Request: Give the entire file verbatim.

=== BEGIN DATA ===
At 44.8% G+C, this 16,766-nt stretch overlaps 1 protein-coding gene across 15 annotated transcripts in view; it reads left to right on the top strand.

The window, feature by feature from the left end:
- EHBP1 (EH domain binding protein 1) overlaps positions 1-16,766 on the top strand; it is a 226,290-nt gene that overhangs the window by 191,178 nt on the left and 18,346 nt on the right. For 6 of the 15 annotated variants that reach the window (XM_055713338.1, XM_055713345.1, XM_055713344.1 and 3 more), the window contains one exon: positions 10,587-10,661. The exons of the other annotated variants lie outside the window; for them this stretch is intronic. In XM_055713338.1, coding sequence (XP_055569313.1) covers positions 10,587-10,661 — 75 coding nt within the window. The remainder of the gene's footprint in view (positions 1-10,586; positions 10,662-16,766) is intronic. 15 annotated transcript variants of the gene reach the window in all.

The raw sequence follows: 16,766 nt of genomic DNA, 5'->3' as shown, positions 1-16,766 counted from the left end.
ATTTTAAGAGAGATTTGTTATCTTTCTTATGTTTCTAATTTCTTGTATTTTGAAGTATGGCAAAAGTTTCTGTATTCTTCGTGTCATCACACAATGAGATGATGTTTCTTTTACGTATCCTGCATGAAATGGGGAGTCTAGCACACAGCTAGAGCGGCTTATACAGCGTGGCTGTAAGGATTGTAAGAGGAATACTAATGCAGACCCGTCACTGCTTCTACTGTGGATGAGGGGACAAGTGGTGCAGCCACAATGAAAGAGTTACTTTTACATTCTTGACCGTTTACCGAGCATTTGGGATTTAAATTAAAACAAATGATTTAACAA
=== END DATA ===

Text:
At 44.8% G+C, this 16,766-nt stretch overlaps 1 protein-coding gene across 15 annotated transcripts in view; it reads left to right on the top strand.

The window, feature by feature from the left end:
- EHBP1 (EH domain binding protein 1) overlaps positions 1-16,766 on the top strand; it is a 226,290-nt gene that overhangs the window by 191,178 nt on the left and 18,346 nt on the right. For 6 of the 15 annotated variants that reach the window (XM_055713338.1, XM_055713345.1, XM_055713344.1 and 3 more), the window contains one exon: positions 10,587-10,661. The exons of the other annotated variants lie outside the window; for them this stretch is intronic. In XM_055713338.1, coding sequence (XP_055569313.1) covers positions 10,587-10,661 — 75 coding nt within the window. The remainder of the gene's footprint in view (positions 1-10,586; positions 10,662-16,766) is intronic. 15 annotated transcript variants of the gene reach the window in all.

The raw sequence follows: 16,766 nt of genomic DNA, 5'->3' as shown, positions 1-16,766 counted from the left end.
ATTTTAAGAGAGATTTGTTATCTTTCTTATGTTTCTAATTTCTTGTATTTTGAAGTATGGCAAAAGTTTCTGTATTCTTCGTGTCATCACACAATGAGATGATGTTTCTTTTACGTATCCTGCATGAAATGGGGAGTCTAGCACACAGCTAGAGCGGCTTATACAGCGTGGCTGTAAGGATTGTAAGAGGAATACTAATGCAGACCCGTCACTGCTTCTACTGTGGATGAGGGGACAAGTGGTGCAGCCACAATGAAAGAGTTACTTTTACATTCTTGACCGTTTACCGAGCATTTGGGATTTAAATTAAAACAAATGATTTAACAA